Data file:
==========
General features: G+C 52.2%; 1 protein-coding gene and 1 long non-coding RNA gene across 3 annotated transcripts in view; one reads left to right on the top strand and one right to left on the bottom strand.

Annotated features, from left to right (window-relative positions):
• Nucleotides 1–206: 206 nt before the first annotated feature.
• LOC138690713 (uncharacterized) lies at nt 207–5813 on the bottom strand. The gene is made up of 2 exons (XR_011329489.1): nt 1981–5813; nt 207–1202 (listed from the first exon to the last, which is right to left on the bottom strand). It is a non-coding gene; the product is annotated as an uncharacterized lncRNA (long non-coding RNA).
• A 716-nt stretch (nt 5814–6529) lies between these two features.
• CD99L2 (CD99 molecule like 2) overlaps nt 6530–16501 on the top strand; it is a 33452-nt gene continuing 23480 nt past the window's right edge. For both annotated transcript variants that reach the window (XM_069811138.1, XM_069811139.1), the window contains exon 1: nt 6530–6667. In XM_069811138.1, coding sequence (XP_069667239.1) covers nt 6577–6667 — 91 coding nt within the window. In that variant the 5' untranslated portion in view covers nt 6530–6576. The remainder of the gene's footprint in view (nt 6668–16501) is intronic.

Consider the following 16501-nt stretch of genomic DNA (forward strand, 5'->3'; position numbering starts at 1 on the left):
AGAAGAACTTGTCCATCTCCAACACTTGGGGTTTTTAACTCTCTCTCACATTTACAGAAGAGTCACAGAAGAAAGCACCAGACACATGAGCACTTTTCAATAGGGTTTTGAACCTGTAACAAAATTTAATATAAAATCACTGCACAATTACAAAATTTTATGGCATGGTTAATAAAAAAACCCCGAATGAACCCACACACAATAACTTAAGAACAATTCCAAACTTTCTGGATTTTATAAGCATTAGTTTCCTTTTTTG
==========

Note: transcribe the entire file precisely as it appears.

General features: G+C 52.2%; 1 protein-coding gene and 1 long non-coding RNA gene across 3 annotated transcripts in view; one reads left to right on the top strand and one right to left on the bottom strand.

Annotated features, from left to right (window-relative positions):
• Nucleotides 1–206: 206 nt before the first annotated feature.
• LOC138690713 (uncharacterized) lies at nt 207–5813 on the bottom strand. The gene is made up of 2 exons (XR_011329489.1): nt 1981–5813; nt 207–1202 (listed from the first exon to the last, which is right to left on the bottom strand). It is a non-coding gene; the product is annotated as an uncharacterized lncRNA (long non-coding RNA).
• A 716-nt stretch (nt 5814–6529) lies between these two features.
• CD99L2 (CD99 molecule like 2) overlaps nt 6530–16501 on the top strand; it is a 33452-nt gene continuing 23480 nt past the window's right edge. For both annotated transcript variants that reach the window (XM_069811138.1, XM_069811139.1), the window contains exon 1: nt 6530–6667. In XM_069811138.1, coding sequence (XP_069667239.1) covers nt 6577–6667 — 91 coding nt within the window. In that variant the 5' untranslated portion in view covers nt 6530–6576. The remainder of the gene's footprint in view (nt 6668–16501) is intronic.

Consider the following 16501-nt stretch of genomic DNA (forward strand, 5'->3'; position numbering starts at 1 on the left):
AGAAGAACTTGTCCATCTCCAACACTTGGGGTTTTTAACTCTCTCTCACATTTACAGAAGAGTCACAGAAGAAAGCACCAGACACATGAGCACTTTTCAATAGGGTTTTGAACCTGTAACAAAATTTAATATAAAATCACTGCACAATTACAAAATTTTATGGCATGGTTAATAAAAAAACCCCGAATGAACCCACACACAATAACTTAAGAACAATTCCAAACTTTCTGGATTTTATAAGCATTAGTTTCCTTTTTTG